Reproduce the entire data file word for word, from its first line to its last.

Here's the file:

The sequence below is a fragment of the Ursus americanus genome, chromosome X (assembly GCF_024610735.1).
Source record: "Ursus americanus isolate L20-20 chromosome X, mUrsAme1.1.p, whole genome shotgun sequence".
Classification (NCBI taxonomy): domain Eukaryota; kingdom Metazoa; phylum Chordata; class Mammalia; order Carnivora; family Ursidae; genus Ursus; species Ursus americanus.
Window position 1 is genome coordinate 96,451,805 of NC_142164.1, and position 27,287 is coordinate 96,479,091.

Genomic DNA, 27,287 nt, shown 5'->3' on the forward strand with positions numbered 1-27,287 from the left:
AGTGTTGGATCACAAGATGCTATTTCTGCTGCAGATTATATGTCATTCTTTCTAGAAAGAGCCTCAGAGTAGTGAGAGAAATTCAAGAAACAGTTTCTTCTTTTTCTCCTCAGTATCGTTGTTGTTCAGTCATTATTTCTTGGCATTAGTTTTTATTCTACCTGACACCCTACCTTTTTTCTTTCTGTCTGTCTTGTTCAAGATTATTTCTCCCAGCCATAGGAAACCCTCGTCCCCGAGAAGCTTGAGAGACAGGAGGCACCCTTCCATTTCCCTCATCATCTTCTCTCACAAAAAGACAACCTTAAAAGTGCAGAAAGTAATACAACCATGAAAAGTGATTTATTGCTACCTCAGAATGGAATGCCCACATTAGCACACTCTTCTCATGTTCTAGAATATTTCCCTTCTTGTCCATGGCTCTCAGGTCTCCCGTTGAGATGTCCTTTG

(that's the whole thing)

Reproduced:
The sequence below is a fragment of the Ursus americanus genome, chromosome X (assembly GCF_024610735.1).
Source record: "Ursus americanus isolate L20-20 chromosome X, mUrsAme1.1.p, whole genome shotgun sequence".
Classification (NCBI taxonomy): domain Eukaryota; kingdom Metazoa; phylum Chordata; class Mammalia; order Carnivora; family Ursidae; genus Ursus; species Ursus americanus.
Window position 1 is genome coordinate 96,451,805 of NC_142164.1, and position 27,287 is coordinate 96,479,091.

Genomic DNA, 27,287 nt, shown 5'->3' on the forward strand with positions numbered 1-27,287 from the left:
AGTGTTGGATCACAAGATGCTATTTCTGCTGCAGATTATATGTCATTCTTTCTAGAAAGAGCCTCAGAGTAGTGAGAGAAATTCAAGAAACAGTTTCTTCTTTTTCTCCTCAGTATCGTTGTTGTTCAGTCATTATTTCTTGGCATTAGTTTTTATTCTACCTGACACCCTACCTTTTTTCTTTCTGTCTGTCTTGTTCAAGATTATTTCTCCCAGCCATAGGAAACCCTCGTCCCCGAGAAGCTTGAGAGACAGGAGGCACCCTTCCATTTCCCTCATCATCTTCTCTCACAAAAAGACAACCTTAAAAGTGCAGAAAGTAATACAACCATGAAAAGTGATTTATTGCTACCTCAGAATGGAATGCCCACATTAGCACACTCTTCTCATGTTCTAGAATATTTCCCTTCTTGTCCATGGCTCTCAGGTCTCCCGTTGAGATGTCCTTTG